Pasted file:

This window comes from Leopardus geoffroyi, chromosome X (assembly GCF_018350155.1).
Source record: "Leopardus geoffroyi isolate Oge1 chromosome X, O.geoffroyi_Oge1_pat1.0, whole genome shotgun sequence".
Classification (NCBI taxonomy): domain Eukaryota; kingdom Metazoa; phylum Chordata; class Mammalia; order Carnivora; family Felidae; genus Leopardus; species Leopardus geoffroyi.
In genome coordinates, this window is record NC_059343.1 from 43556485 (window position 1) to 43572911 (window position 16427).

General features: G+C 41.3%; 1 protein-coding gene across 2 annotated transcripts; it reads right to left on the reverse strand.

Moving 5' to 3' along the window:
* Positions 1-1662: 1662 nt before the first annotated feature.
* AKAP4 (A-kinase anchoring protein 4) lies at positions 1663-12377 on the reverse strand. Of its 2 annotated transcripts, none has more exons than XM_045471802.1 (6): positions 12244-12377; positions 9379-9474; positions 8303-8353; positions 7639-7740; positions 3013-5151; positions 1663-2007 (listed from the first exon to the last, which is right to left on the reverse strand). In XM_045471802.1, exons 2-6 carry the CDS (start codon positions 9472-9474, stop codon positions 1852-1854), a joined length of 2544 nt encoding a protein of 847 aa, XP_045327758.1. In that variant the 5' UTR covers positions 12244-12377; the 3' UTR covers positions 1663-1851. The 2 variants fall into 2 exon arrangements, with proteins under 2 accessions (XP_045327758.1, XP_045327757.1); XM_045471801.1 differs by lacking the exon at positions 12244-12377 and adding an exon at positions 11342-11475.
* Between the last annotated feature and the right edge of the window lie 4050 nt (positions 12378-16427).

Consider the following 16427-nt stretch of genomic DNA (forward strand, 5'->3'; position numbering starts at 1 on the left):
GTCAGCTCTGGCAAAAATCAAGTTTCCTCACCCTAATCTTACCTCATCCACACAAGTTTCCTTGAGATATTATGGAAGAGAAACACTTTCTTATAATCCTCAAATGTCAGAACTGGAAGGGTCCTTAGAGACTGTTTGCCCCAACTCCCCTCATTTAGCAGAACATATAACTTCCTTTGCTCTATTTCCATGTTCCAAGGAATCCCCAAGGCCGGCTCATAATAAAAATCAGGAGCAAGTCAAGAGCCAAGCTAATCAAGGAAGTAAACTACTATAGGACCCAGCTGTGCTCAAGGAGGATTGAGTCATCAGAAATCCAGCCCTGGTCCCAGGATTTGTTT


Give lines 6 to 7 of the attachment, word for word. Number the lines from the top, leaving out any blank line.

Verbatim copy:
Moving 5' to 3' along the window:
* Positions 1-1662: 1662 nt before the first annotated feature.